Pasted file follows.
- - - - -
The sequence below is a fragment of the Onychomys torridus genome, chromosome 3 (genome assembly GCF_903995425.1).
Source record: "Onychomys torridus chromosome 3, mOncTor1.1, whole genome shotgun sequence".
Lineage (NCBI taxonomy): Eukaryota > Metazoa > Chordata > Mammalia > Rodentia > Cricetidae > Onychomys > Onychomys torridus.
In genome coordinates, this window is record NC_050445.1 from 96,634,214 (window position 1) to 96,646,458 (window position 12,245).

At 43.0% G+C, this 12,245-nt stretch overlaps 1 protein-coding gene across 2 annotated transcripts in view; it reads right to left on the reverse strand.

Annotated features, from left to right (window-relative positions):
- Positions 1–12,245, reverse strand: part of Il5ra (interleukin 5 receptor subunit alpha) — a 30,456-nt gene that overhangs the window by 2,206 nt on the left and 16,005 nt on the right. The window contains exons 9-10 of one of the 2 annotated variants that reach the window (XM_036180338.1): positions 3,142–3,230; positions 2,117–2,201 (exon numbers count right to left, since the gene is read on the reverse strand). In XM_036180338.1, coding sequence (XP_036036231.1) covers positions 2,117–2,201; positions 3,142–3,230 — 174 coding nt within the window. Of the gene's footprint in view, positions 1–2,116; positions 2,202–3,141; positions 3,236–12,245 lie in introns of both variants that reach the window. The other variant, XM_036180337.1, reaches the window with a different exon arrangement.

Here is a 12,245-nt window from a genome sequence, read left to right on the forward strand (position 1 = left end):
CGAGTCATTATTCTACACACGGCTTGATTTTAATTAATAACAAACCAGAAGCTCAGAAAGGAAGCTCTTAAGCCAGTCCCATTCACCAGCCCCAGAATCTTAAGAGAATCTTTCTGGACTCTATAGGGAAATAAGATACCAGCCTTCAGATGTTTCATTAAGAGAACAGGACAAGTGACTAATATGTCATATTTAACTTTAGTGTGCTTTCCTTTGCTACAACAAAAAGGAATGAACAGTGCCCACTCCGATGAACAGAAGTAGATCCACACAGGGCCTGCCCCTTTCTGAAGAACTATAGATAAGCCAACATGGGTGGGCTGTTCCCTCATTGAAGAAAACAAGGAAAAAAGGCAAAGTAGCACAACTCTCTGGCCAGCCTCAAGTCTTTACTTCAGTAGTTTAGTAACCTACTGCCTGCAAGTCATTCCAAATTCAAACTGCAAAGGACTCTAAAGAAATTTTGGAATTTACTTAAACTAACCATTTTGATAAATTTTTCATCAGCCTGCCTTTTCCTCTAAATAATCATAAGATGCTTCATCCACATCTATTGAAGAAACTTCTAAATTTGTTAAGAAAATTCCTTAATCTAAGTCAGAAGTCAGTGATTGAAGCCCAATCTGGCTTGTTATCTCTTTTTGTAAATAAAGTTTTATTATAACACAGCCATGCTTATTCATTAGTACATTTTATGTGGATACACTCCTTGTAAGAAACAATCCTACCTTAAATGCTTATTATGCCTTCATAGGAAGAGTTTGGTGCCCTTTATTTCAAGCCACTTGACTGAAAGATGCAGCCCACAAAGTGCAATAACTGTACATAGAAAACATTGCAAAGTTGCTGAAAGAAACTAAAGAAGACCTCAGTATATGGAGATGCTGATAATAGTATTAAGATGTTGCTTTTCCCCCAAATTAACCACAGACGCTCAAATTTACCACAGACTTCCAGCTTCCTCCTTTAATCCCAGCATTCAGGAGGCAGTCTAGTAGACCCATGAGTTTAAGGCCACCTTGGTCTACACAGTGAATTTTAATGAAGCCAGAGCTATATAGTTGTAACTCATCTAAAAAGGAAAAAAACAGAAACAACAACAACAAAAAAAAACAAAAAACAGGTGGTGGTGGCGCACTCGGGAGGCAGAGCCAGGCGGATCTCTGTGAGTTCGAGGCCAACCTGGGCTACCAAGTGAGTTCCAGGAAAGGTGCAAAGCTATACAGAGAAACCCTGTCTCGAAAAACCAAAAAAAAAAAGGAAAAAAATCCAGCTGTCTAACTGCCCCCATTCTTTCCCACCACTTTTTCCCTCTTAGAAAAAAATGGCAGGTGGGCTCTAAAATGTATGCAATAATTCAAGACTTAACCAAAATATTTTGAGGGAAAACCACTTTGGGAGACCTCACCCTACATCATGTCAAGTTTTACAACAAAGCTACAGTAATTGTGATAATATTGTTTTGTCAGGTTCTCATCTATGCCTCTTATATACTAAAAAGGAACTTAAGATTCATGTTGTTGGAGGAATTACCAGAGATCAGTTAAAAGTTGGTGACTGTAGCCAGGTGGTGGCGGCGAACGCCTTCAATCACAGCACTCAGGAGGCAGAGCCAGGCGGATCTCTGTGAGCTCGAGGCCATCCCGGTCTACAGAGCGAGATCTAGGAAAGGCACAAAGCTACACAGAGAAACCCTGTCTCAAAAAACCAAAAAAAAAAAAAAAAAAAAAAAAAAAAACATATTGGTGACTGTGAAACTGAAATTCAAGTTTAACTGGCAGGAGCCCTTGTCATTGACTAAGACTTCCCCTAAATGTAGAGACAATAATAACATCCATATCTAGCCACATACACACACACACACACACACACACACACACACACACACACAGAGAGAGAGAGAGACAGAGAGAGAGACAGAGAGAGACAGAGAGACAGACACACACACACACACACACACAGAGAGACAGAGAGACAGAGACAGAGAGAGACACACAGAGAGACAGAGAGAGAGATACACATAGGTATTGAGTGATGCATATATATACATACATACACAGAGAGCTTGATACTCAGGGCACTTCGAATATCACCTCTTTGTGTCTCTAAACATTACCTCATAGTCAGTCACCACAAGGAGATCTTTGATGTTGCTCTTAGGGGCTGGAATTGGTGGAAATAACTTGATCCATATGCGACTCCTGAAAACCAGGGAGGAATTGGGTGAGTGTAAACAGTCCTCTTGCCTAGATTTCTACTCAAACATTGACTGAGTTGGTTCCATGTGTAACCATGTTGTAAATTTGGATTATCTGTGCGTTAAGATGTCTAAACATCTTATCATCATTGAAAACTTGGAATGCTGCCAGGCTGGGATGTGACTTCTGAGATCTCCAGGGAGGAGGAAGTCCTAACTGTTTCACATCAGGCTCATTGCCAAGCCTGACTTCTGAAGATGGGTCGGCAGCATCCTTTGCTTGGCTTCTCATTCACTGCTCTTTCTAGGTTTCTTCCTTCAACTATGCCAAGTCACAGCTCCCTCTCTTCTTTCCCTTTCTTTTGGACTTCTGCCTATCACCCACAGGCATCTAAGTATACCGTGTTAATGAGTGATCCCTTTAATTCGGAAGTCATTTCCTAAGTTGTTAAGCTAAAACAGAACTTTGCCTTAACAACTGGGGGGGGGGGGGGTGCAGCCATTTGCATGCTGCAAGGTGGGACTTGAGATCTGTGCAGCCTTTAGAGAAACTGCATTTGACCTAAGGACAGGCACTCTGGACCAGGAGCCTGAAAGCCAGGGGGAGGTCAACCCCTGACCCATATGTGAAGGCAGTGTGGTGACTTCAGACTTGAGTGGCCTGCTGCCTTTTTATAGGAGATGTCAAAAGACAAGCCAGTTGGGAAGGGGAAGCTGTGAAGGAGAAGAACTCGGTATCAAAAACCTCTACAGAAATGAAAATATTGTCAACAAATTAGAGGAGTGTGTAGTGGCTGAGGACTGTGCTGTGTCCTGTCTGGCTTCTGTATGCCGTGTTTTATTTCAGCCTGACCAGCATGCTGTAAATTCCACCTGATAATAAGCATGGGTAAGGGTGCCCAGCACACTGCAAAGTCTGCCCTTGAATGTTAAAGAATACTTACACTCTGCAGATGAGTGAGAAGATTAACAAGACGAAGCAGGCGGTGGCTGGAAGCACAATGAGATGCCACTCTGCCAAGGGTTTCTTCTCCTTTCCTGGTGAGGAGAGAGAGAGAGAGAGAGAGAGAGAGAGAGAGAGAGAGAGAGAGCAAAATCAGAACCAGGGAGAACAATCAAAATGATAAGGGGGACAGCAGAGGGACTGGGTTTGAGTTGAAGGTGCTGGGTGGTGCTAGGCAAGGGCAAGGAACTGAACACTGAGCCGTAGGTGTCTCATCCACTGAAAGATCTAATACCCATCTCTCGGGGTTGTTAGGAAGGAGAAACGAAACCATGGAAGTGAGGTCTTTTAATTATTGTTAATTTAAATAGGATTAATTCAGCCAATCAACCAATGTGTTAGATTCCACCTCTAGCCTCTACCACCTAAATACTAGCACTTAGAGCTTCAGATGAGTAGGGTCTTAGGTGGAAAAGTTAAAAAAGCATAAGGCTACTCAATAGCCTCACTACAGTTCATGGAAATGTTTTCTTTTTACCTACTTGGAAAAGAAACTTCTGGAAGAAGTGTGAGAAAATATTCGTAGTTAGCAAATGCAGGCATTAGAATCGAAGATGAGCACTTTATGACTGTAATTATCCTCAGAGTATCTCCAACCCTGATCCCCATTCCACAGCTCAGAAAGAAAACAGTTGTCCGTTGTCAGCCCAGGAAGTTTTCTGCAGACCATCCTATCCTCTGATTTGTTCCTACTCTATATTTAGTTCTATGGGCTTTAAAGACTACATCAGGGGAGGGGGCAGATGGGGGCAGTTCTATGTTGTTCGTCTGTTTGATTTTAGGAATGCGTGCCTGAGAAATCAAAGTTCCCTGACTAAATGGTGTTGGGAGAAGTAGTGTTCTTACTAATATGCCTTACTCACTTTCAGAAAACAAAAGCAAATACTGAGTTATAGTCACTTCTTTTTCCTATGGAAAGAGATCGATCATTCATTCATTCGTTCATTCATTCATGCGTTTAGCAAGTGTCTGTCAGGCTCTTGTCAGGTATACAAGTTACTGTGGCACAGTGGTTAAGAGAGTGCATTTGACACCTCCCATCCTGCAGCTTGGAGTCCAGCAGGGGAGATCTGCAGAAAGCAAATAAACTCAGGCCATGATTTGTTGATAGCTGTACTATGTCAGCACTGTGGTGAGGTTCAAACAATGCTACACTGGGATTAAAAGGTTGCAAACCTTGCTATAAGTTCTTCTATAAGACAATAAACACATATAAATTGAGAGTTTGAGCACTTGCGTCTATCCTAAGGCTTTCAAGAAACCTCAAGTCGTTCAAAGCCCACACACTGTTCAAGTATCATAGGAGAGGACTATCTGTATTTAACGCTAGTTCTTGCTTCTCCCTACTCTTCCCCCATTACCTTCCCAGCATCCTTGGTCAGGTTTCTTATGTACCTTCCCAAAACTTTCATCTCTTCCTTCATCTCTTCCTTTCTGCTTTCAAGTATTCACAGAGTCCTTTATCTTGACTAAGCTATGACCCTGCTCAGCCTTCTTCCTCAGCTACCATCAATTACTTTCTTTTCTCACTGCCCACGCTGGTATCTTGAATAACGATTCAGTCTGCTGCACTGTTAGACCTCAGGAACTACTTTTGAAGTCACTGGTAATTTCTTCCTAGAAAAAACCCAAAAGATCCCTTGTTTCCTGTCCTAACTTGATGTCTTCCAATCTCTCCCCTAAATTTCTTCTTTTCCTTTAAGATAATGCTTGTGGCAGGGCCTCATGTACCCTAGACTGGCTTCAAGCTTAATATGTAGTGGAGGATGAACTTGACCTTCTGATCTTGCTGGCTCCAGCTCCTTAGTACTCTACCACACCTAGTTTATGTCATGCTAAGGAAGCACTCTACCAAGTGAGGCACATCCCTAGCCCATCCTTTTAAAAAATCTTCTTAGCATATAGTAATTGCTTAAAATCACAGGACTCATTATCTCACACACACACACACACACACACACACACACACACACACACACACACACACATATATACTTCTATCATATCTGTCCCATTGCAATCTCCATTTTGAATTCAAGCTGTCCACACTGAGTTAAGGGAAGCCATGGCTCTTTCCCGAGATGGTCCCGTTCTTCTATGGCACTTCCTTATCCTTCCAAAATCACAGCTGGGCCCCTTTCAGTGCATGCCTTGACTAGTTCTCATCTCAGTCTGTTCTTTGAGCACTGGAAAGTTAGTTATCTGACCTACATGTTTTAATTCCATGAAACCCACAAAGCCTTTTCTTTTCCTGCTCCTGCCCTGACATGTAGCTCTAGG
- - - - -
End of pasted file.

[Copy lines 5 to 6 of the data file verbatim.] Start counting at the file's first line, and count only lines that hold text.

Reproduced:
At 43.0% G+C, this 12,245-nt stretch overlaps 1 protein-coding gene across 2 annotated transcripts in view; it reads right to left on the reverse strand.

Annotated features, from left to right (window-relative positions):